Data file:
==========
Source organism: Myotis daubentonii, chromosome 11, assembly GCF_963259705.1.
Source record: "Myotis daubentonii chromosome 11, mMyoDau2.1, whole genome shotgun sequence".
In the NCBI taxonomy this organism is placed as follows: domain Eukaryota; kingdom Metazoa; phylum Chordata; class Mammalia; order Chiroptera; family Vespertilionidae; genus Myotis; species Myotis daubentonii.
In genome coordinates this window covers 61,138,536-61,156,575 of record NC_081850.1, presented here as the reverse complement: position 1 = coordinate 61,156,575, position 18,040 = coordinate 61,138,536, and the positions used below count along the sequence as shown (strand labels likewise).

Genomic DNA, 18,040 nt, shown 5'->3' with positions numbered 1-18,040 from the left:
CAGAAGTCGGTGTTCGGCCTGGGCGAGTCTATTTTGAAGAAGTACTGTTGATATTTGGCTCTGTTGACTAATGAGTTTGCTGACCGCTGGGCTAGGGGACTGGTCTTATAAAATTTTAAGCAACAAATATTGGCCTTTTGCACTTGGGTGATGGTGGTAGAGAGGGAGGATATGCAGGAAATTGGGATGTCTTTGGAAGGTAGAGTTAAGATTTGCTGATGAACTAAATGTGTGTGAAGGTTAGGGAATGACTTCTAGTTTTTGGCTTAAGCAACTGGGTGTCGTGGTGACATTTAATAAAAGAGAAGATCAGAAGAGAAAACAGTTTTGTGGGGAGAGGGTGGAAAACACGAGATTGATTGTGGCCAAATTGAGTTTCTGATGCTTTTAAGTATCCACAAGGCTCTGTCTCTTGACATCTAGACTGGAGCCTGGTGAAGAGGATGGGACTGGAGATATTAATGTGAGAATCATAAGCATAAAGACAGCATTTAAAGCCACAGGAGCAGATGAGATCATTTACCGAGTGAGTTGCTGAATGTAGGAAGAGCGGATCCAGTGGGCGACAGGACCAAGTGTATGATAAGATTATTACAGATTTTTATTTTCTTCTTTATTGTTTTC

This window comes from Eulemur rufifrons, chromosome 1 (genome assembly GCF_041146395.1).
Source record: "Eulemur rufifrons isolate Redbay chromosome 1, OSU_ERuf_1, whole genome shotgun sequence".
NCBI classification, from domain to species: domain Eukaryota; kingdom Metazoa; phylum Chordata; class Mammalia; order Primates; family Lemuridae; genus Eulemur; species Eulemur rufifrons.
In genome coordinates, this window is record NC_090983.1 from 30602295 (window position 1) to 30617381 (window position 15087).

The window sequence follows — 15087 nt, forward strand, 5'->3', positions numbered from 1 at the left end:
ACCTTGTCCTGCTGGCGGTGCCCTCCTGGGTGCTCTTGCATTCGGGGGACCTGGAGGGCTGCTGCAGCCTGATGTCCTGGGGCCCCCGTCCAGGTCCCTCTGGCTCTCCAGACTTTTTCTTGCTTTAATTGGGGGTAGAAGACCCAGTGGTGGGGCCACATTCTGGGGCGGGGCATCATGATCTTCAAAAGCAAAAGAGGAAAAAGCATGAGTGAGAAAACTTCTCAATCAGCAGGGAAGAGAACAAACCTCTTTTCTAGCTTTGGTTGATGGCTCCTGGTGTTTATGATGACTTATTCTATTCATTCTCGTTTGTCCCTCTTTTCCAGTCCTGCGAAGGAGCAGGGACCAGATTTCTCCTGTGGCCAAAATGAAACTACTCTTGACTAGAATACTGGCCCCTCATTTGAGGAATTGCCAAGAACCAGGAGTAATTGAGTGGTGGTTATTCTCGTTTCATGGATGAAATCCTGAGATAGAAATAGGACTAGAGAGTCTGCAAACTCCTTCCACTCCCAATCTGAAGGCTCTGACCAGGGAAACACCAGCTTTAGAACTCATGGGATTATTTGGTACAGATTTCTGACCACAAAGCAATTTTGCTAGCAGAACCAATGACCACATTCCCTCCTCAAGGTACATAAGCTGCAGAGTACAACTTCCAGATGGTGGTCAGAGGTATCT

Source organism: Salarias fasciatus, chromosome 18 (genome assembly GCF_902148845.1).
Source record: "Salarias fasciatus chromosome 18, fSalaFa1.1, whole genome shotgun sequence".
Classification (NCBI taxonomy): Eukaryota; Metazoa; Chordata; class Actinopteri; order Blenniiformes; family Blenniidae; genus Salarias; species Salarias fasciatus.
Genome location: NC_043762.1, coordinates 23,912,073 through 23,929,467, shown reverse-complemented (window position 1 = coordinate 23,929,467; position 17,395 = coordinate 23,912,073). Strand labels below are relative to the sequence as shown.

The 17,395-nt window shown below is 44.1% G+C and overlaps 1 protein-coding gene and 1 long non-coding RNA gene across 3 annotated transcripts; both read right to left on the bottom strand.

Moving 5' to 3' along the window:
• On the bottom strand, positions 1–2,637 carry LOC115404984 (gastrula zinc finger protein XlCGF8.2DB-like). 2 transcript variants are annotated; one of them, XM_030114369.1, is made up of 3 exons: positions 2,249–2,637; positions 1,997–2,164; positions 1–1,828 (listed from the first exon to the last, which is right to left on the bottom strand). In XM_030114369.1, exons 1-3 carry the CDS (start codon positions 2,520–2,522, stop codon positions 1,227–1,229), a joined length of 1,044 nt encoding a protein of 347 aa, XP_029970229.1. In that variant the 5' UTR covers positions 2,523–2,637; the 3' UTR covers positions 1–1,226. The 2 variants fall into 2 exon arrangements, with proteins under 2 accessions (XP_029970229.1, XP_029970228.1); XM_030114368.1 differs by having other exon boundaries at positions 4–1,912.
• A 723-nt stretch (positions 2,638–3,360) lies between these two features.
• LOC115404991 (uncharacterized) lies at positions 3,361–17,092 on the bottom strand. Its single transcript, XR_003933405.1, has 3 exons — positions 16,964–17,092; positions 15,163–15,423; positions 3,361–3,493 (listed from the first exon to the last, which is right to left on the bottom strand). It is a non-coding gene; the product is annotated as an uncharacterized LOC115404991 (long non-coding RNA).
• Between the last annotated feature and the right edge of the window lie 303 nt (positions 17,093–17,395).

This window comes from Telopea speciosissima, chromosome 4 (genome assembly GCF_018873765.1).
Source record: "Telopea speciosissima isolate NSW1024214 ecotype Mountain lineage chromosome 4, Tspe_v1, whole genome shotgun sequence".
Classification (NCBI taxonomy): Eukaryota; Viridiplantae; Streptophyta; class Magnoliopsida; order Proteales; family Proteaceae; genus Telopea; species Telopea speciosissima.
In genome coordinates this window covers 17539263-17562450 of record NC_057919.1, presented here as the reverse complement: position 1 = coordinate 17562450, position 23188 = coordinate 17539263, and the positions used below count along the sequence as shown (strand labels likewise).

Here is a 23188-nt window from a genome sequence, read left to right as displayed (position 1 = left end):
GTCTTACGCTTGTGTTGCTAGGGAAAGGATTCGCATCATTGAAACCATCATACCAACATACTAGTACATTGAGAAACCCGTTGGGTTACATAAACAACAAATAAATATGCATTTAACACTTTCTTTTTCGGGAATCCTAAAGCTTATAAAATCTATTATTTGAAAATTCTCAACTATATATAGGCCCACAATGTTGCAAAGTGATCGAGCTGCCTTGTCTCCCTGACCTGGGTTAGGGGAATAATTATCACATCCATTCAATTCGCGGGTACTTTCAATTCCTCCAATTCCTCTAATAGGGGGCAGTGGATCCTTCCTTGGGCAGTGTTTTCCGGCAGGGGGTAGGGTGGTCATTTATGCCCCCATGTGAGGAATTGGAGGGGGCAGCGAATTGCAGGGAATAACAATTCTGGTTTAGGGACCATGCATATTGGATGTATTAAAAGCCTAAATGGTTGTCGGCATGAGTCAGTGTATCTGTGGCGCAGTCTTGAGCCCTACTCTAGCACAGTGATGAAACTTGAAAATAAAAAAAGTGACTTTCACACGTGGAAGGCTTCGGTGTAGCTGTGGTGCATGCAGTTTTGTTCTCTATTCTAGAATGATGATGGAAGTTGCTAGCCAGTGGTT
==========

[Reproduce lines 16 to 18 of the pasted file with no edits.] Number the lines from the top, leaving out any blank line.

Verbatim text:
Genome location: NC_043762.1, coordinates 23,912,073 through 23,929,467, shown reverse-complemented (window position 1 = coordinate 23,929,467; position 17,395 = coordinate 23,912,073). Strand labels below are relative to the sequence as shown.

The 17,395-nt window shown below is 44.1% G+C and overlaps 1 protein-coding gene and 1 long non-coding RNA gene across 3 annotated transcripts; both read right to left on the bottom strand.

Moving 5' to 3' along the window: